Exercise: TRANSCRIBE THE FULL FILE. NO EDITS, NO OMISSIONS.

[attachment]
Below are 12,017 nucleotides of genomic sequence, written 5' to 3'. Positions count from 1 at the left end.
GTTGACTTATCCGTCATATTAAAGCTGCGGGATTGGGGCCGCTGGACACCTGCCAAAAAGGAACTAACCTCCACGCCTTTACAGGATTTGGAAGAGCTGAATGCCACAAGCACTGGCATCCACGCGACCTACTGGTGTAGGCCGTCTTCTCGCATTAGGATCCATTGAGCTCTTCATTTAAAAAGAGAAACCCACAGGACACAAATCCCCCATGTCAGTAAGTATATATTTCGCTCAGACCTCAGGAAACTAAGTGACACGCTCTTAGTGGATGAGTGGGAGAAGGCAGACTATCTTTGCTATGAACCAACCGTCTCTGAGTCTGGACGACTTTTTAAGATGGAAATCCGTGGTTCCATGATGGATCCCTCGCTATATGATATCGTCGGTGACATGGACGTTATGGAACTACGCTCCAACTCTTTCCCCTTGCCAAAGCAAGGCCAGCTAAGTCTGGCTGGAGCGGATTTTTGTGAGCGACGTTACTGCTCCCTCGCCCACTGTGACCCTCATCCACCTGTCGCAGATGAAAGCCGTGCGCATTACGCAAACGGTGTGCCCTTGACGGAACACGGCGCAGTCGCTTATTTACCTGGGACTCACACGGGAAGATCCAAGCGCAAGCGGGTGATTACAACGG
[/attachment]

Below are 12,017 nucleotides of genomic sequence, written 5' to 3'. Positions count from 1 at the left end.
GTTGACTTATCCGTCATATTAAAGCTGCGGGATTGGGGCCGCTGGACACCTGCCAAAAAGGAACTAACCTCCACGCCTTTACAGGATTTGGAAGAGCTGAATGCCACAAGCACTGGCATCCACGCGACCTACTGGTGTAGGCCGTCTTCTCGCATTAGGATCCATTGAGCTCTTCATTTAAAAAGAGAAACCCACAGGACACAAATCCCCCATGTCAGTAAGTATATATTTCGCTCAGACCTCAGGAAACTAAGTGACACGCTCTTAGTGGATGAGTGGGAGAAGGCAGACTATCTTTGCTATGAACCAACCGTCTCTGAGTCTGGACGACTTTTTAAGATGGAAATCCGTGGTTCCATGATGGATCCCTCGCTATATGATATCGTCGGTGACATGGACGTTATGGAACTACGCTCCAACTCTTTCCCCTTGCCAAAGCAAGGCCAGCTAAGTCTGGCTGGAGCGGATTTTTGTGAGCGACGTTACTGCTCCCTCGCCCACTGTGACCCTCATCCACCTGTCGCAGATGAAAGCCGTGCGCATTACGCAAACGGTGTGCCCTTGACGGAACACGGCGCAGTCGCTTATTTACCTGGGACTCACACGGGAAGATCCAAGCGCAAGCGGGTGATTACAACGG